Interview with Percival Constantine

Published 2015-09-14.
What is your writing process?
It varies a little from project to project and I'm always experimenting with different methods to see if something might work better for me. To begin with, I try to keep a notebook with me as often as possible, where I take notes and jot down ideas as they come to me. I start to bang out some rough plot outlines in there and then I take them into a mind-mapping program on my computer and start typing them out.

From there, I go into Scrivener and create some documents for the outline. Sometimes I'll outline specific scenes, other times I'll just have some basic beats written down. The nice thing about Scrivener is that it makes it really easy to skip around in the story and just write what I feel like writing, then reorganizing documents in the program binder is very simple from there.

Once I have the first draft, I print it all out and go through it with a red pen, correcting mistakes, making notes on things to revise, etc. After I input my revisions, I send them off to an editor.
How do you approach cover design?
Cover design is very important to me, since I believe a terrible cover can quickly turn off a potential reader. So I spend a lot of time trying to find the perfect image or images to use for the layout and once I find them, I manipulate them in Photoshop as needed, then import them into Illustrator to handle the logo design and text layout.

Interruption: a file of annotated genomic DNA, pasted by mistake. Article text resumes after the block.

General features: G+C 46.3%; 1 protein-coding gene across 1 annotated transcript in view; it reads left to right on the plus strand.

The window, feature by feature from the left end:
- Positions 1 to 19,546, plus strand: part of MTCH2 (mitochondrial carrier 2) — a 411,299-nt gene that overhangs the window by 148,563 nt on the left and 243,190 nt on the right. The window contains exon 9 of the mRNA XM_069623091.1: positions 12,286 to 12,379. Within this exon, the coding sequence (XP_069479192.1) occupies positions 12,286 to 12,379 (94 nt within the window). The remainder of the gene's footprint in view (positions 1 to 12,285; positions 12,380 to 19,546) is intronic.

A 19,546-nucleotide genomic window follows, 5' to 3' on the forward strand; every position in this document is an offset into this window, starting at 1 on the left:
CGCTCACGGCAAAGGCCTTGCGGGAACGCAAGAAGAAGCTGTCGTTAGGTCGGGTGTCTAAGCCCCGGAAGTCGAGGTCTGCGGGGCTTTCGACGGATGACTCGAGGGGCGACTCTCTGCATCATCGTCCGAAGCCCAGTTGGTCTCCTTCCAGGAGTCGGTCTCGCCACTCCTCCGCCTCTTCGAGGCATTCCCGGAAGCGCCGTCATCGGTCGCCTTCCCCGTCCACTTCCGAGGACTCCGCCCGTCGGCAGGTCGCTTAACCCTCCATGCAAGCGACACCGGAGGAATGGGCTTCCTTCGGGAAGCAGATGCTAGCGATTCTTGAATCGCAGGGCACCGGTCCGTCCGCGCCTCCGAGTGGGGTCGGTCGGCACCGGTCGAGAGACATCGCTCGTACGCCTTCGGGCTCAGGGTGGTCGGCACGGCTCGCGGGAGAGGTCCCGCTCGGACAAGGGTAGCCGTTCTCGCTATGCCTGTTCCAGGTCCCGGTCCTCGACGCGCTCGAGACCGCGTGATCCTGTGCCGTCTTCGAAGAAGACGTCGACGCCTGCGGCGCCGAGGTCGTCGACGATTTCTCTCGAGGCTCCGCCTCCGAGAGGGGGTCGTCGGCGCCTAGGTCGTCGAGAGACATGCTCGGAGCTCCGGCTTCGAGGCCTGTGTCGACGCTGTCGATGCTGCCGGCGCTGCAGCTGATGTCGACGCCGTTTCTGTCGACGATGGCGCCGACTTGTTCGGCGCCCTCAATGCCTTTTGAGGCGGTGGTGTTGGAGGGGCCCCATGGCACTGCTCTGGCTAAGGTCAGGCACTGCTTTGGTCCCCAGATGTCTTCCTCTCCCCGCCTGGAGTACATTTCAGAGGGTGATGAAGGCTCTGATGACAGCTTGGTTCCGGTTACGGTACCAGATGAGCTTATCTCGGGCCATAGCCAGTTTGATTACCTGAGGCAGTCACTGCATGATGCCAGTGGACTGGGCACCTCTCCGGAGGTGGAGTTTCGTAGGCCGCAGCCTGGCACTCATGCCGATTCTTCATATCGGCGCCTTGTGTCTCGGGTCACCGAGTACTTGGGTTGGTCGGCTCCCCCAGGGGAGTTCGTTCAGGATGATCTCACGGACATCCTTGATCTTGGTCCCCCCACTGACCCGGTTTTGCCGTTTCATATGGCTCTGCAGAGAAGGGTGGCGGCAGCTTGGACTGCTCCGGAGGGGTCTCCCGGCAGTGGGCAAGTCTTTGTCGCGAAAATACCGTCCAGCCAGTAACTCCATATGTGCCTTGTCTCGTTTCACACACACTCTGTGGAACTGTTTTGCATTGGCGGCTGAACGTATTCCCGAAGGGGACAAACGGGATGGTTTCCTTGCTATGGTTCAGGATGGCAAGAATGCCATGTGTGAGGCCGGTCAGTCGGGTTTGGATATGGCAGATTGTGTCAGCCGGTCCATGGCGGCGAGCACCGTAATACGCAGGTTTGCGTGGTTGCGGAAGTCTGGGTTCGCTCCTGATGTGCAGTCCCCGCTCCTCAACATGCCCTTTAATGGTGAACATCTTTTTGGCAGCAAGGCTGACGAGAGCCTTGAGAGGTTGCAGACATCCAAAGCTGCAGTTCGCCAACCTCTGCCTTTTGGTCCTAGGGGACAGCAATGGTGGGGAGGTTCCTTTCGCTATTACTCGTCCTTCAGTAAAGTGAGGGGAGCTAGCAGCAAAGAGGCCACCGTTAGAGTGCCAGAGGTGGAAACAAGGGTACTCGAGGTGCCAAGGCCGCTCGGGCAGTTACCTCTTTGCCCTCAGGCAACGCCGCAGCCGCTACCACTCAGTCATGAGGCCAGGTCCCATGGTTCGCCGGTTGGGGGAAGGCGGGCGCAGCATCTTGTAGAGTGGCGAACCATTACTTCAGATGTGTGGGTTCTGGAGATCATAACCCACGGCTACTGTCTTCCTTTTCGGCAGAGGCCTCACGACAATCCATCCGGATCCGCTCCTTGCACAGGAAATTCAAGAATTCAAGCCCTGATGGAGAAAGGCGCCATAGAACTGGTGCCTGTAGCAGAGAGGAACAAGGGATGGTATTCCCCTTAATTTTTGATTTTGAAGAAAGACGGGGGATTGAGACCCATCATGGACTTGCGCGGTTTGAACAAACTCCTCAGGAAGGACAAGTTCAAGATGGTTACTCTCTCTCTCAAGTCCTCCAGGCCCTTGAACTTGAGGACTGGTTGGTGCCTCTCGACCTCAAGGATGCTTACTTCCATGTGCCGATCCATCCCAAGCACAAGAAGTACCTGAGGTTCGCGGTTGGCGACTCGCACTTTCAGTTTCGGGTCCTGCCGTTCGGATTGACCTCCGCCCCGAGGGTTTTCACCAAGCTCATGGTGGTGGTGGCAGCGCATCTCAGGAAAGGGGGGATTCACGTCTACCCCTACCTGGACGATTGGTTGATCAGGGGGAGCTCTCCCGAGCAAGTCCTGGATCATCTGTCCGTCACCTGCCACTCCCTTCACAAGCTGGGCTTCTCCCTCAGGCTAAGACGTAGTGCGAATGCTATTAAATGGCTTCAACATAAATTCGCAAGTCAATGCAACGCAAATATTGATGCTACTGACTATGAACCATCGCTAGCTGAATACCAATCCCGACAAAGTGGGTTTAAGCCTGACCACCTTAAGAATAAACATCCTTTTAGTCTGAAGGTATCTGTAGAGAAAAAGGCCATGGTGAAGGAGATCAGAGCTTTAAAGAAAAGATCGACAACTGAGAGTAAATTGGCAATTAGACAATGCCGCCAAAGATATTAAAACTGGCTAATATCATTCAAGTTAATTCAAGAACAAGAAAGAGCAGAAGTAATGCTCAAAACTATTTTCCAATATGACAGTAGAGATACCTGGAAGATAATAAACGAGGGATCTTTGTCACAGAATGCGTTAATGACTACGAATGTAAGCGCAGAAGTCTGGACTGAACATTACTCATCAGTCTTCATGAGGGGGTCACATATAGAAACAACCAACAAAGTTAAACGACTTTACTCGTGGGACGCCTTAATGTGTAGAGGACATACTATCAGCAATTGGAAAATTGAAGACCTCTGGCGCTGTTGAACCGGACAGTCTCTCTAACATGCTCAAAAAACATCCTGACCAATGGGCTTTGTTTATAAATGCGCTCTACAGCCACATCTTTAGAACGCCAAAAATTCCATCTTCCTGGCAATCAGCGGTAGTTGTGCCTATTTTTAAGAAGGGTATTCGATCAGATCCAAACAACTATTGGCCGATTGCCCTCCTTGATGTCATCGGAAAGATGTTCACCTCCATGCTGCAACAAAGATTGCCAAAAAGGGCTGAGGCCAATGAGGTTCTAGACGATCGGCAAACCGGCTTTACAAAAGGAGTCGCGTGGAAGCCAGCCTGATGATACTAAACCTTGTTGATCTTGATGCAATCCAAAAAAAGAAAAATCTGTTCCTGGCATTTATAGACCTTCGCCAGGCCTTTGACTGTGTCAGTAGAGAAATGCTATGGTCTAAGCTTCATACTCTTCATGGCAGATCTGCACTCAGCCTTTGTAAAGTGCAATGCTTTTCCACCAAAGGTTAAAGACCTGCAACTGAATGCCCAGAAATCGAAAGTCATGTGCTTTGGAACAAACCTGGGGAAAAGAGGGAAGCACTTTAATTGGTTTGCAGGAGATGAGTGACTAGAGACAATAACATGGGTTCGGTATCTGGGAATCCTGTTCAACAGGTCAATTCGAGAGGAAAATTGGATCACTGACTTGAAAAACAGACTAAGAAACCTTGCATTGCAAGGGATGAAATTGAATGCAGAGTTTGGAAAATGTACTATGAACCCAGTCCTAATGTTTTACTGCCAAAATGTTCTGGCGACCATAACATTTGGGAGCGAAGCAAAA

If I can't find the necessary images, I'll look to hiring an artist, but I'll still do the layout myself. I do have some experience as a cover designer, and I do design work for an independent publisher, but I highly recommend that if you don't know what you're doing, then invest the money in a good cover.
What do you read for pleasure?
I get a lot of comp copies of other New Pulp books, and that works out nicely since it's not only my favorite stuff to write, but also my favorite stuff to read. Beyond that, I love genre fiction. I'll browse the Kindle Store quite often and find stuff that grabs my interest. I grew up reading comic books, and I still consume a lot of those, both old and new stuff.

Some of my favorite genres are superheroes, horror, science fiction, and action/adventure, so those are where my focus generally lies. But I also really like satirical books, like the work of Kurt Vonnegut or Christopher Moore.
Where did you grow up, and how did this influence your writing?
I grew up in the northwest suburbs of Chicago, pretty common middle class childhood. My hometown didn't influence my writing as much as what I consumed growing up did. My family lived in a bit of a secluded area, so I didn't have neighbors my own age, which meant I spent a lot of time amusing myself with cartoons, comics, video games, and action figures. I think the latter especially influenced my writing, as I would often come up with stories to play out with my toys and as I got older, this turned to writing those stories.
When did you first start writing?